Teachers Forbidden From Being Human?

North Penn considers policy forbidding teachers from sharing personal lives with the public or their students

In the wake of a Bucks County teacher blogging controversy, the North Penn School District is considering a policy that would ban teachers from almost any kind of conversation about their jobs to the public and any kind of conversation about their personal lives to their students.

In short: Don’t blog, tweet, e-mail, text, talk on the phone or in person about your personal life to students or your teaching life to the public.

“Isn’t this very draconian?” school board President Vincent Sherpinsky said, according to The Reporter.

Sherpinsky said that the proposed policy places “limitations on First Amendment rights.”

The policy set before North Penn School Board’s education/community/policy committee forbids employees from making “inappropriate” personal comment, phone calls, letters, e-mails or texts to students, as well as prohibiting any discussion of a teacher’s private life with students, reports The Reporter.

The policy doesn’t stop there. Employees could be fired for posting any personal information about drinking, drugs or sex on any social networking site, such as Facebook, or any website.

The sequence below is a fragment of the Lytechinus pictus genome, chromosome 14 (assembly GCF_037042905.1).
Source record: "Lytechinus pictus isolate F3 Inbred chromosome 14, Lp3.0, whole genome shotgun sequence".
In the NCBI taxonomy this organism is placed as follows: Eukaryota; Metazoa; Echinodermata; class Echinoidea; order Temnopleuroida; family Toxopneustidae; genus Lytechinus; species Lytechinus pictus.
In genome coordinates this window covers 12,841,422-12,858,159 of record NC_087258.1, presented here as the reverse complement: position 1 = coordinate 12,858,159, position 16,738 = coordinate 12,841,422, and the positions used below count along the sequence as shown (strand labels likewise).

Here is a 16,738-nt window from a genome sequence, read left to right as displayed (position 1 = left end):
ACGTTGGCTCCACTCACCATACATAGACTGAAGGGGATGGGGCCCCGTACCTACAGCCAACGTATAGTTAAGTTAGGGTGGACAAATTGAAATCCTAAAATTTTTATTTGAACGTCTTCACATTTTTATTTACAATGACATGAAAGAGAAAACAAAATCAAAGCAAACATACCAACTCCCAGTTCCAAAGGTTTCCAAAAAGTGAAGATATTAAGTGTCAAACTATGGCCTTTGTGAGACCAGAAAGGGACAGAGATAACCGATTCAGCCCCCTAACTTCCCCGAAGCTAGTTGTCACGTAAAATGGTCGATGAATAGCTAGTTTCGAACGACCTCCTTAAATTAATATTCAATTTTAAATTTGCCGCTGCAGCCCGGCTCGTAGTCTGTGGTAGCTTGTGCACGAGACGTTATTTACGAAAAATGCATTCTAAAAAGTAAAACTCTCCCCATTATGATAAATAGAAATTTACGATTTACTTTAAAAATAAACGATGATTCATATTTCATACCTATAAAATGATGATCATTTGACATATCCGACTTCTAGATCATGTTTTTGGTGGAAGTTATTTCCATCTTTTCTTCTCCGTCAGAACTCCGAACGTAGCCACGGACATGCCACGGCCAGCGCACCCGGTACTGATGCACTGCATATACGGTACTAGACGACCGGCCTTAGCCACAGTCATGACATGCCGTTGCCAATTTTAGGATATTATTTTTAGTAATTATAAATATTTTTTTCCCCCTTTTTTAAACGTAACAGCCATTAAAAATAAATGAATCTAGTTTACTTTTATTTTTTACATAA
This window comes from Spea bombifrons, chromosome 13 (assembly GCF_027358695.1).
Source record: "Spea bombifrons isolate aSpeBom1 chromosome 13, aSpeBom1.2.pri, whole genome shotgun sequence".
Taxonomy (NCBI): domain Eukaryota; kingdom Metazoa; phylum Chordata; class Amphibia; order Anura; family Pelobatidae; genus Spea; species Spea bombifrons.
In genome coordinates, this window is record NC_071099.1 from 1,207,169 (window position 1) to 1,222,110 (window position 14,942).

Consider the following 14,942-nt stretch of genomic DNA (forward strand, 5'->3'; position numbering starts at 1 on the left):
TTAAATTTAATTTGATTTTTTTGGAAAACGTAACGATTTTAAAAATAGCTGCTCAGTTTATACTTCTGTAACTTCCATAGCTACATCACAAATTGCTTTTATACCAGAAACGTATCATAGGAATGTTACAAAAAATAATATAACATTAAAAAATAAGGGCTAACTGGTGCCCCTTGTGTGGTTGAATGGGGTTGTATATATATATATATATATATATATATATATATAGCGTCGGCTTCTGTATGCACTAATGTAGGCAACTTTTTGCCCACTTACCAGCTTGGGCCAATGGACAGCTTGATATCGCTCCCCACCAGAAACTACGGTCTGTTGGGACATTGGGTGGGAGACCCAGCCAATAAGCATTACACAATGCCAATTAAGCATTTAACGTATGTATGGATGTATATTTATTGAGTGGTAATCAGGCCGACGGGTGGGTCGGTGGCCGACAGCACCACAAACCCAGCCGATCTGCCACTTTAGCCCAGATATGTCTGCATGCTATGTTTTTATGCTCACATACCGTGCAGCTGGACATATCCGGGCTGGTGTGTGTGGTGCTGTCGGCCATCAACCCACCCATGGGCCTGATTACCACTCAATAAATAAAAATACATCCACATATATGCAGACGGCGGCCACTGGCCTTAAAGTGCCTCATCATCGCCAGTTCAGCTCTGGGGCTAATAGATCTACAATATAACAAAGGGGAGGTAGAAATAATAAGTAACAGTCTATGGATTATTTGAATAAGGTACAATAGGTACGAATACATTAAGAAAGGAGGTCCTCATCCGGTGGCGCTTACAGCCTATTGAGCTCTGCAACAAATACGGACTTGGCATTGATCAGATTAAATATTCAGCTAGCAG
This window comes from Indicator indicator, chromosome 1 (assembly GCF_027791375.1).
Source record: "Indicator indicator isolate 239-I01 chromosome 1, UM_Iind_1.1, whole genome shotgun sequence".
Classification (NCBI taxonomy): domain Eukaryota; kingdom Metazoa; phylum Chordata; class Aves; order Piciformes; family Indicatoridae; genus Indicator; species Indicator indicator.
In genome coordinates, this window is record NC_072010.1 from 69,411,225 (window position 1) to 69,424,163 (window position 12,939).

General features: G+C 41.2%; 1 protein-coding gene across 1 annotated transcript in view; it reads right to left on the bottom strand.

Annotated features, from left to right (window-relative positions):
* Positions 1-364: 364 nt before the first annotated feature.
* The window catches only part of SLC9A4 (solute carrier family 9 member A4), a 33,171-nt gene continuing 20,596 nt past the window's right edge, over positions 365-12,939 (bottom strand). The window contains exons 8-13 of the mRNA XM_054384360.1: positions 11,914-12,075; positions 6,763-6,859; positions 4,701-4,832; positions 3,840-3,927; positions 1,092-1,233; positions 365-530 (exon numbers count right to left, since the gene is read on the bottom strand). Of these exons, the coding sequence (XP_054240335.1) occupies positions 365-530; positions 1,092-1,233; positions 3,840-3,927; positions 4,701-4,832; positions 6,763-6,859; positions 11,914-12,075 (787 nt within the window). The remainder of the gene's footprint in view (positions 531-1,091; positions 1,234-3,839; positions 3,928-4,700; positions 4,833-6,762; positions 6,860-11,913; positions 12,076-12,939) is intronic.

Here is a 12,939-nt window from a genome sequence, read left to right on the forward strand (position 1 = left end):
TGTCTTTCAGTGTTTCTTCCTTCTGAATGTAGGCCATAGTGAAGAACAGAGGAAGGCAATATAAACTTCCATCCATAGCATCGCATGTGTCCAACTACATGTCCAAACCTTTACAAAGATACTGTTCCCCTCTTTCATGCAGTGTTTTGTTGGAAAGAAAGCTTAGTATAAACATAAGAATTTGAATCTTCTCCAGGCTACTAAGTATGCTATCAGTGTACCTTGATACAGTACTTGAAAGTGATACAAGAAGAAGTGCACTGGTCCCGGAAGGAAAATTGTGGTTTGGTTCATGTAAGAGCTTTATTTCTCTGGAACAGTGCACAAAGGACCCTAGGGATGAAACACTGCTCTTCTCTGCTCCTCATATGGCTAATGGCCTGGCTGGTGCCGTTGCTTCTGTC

The proposed policy was inspired partly by Central Bucks East High School teacher Natalie Munroe’s personal blog in which she spoke her mind about her students, their parents and other teachers. The once 8-viewer blog blew up when students discovered her posts about lazy and “jerk” students and “parents [who] don’t want to hear the truth” about their kids.

Munroe was suspended in February.

“The fact remains that every year, more and more, students are coming in less willing to work, to think, to cooperate. These are the students I was complaining about in my blog. The same way millions of Americans go home at the end of the day and complain about select coworkers or clients or other jerks they had to deal with, I came home and complained on my blog about those I had to deal with,” Munroe wrote on her blog in February.

If the policy goes through, there’s no more “complaining” allowed.

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